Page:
Madison Shriner sat her thin frame down at a table of men playing poker at Saturday’s Cards for the Cure at Beech Activity Center. If she had any misgivings about her competition, she hid them behind a poker face.
“The table I started out at had four women,” she said, but an all-male table didn’t bother her, and the men barely seemed to look up from the table enough to notice. “I am not intimidated at all.”
Still, in its fourth year of raising money for the Kansas affiliate of Susan G. Komen, Cards for the Cure decided to add a ladies’ poker tournament in the afternoon.
“My goal is to get more women involved,” organizer Spike Anderson said. “We felt women were somewhat reluctant to play against men in a tour setting like that. So we decided to … let women play against women.”
Cards for the Cure also added a high-roller tournament. Between the three tournaments, an estimated 1,000 people took part, about the same number as participated last year in the single tournament, Anderson said. About 150 people had preregistered for the women’s tournament.
While mostly men had paid $100 to play in the main tournament, women were not uncommon.
“I play men every day,” Meredith Swinson said at another table made up otherwise of men. “I have no choice.” She came in 23rd at last year’s Cards for the Cure. When she does play women, it’s harder, Swinson said.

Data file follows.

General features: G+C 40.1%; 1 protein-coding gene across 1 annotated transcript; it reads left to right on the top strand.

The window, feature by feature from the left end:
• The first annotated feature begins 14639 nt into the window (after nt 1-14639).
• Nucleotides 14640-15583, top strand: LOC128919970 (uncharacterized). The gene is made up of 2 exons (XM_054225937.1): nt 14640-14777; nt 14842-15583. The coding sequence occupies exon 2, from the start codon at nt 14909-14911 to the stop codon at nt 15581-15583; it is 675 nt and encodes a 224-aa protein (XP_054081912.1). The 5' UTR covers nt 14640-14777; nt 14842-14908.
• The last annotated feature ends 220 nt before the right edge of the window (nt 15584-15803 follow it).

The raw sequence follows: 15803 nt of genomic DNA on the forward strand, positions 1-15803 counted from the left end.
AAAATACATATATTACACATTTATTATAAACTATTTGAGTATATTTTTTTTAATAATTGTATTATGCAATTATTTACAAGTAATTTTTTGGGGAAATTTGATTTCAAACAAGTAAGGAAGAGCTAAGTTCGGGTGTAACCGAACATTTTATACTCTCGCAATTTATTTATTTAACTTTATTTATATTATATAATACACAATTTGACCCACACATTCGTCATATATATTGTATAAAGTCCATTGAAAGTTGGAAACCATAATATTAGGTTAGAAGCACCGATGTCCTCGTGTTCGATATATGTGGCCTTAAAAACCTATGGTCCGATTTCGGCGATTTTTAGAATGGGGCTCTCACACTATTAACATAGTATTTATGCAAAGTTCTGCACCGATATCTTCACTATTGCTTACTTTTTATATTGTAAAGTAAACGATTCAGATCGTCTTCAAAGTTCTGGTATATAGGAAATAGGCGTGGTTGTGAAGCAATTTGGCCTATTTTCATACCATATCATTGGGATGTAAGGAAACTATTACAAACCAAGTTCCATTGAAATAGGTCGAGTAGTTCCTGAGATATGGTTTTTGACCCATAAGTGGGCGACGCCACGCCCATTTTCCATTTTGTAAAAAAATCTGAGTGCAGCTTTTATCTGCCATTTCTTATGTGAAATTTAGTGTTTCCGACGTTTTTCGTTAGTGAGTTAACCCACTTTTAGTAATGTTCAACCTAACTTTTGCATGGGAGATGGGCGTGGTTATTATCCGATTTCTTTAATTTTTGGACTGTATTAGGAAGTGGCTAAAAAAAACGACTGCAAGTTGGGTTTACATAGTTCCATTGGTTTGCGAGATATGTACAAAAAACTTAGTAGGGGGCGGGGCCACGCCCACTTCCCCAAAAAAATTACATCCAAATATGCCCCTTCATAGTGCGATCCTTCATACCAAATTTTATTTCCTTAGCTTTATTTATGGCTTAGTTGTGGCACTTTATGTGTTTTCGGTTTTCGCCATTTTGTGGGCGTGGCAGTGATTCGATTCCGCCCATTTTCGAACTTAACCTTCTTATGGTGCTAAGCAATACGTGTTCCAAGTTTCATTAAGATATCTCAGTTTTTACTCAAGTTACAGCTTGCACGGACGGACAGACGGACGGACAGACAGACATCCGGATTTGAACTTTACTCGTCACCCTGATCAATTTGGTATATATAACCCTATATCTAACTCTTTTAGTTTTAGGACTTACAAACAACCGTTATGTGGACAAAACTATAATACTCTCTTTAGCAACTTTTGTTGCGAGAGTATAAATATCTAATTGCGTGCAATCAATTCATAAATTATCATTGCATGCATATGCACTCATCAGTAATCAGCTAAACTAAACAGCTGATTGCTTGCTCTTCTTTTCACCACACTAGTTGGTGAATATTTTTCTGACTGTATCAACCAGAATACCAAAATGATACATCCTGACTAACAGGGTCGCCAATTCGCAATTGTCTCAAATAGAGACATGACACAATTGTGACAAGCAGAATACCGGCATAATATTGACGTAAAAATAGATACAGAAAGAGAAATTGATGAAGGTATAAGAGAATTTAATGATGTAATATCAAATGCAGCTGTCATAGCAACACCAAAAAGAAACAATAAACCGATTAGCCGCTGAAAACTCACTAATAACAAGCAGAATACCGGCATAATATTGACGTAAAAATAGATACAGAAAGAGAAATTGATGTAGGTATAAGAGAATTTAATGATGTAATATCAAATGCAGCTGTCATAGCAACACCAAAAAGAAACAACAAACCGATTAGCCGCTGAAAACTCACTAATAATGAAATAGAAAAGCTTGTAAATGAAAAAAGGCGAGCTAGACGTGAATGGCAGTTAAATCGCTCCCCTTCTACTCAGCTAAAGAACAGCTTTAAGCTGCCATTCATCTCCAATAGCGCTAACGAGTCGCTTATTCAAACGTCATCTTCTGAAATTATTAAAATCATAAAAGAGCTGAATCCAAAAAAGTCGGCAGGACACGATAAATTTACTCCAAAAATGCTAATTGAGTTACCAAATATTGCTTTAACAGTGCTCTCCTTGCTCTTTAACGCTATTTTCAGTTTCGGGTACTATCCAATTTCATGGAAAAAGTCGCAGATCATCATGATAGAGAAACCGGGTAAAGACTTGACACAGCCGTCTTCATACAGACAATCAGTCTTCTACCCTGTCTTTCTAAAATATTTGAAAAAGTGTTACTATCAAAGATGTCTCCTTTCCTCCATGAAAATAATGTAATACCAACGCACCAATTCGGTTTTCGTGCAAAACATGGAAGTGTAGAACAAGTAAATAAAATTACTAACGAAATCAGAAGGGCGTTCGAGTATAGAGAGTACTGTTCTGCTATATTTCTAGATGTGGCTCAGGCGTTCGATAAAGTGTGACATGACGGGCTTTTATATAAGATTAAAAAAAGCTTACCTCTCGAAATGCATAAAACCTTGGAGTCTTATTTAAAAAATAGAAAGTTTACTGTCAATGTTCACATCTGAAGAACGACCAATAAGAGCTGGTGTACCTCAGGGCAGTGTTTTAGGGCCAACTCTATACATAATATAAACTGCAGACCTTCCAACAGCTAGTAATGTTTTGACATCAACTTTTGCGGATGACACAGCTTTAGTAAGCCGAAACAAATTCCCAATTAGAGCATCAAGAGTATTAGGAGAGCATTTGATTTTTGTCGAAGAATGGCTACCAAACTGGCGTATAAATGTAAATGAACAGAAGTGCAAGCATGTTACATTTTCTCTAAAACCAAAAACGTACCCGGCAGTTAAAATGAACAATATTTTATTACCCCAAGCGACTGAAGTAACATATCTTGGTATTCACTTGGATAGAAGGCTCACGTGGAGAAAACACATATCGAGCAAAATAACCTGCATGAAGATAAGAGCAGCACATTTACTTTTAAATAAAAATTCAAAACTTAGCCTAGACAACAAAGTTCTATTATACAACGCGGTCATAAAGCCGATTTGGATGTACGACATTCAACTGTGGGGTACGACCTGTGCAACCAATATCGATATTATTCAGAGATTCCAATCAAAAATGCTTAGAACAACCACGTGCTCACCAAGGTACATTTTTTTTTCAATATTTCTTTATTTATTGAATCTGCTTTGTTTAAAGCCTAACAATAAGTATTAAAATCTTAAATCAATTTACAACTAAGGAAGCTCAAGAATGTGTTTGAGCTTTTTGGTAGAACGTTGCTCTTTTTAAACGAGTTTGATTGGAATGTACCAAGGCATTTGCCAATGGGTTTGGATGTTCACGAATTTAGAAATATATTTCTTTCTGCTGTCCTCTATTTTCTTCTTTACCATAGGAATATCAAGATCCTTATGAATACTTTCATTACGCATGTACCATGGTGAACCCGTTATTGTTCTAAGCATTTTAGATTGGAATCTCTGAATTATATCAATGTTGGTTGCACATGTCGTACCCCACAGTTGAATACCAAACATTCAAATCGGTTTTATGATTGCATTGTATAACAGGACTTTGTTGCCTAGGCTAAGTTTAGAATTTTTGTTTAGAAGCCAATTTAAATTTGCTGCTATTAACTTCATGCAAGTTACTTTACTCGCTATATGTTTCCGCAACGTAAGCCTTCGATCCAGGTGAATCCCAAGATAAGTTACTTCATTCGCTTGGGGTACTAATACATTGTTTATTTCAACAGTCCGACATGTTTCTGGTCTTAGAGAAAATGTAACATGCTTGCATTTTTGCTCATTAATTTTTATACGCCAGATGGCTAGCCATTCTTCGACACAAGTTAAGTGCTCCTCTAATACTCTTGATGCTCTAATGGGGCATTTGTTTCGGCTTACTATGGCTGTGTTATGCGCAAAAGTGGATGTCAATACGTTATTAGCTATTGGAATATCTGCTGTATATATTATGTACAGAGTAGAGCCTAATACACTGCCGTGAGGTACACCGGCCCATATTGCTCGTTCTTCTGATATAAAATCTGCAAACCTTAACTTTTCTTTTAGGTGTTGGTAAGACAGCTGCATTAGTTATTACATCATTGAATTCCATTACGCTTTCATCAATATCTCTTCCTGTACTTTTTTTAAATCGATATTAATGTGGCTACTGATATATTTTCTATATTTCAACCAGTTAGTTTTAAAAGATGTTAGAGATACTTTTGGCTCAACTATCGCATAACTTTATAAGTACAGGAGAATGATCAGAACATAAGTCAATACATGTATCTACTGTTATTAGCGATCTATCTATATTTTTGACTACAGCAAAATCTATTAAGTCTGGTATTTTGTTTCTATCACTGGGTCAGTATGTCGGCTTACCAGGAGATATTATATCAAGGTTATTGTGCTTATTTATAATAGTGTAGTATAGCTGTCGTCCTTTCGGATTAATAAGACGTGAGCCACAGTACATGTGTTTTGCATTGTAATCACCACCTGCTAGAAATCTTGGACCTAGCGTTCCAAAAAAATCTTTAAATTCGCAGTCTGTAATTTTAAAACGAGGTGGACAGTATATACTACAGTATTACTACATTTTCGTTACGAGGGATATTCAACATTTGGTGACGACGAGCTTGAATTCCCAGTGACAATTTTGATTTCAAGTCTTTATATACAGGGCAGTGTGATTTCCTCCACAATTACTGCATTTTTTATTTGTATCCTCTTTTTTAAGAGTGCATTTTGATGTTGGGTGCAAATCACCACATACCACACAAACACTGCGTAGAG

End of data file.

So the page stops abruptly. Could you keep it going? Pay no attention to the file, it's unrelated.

“They are tighter players. They play better cards. They’re harder to bluff. And they can be harder to read.”
Shriner had come in the morning with her dad and her brother to start the tournament. But “they’re out, and here I go,” she said by midafternoon. When asked if she played poker often, she answered no – behind her hand, of course. Pink-ribboned cards were dealt while Juice Newton sang “Queen of Hearts” in the background. And Shriner’s dad was waiting around for her somewhere. “He’s being nice.”
Women who tapped out of the main tournament also got a second chance to play on in the ladies’ tournament next door, where the atmosphere was more pink – and there were tote bags, T-shirts and a fashion show.
Marisa Rife bought spots in both the main and the ladies’ tournaments, but wasn’t able to get to Beech until the ladies’ tournament. She has no problem playing men, she said, but it causes her to work more on her appearance, to serve as a distraction.
“When you play with men you have to use everything you can. I’m a little more relaxed” with the women, Rife said. “Now I just have to look tough.”
Which, on second thought, was tough for her.
“I’m a lot better at being cute.”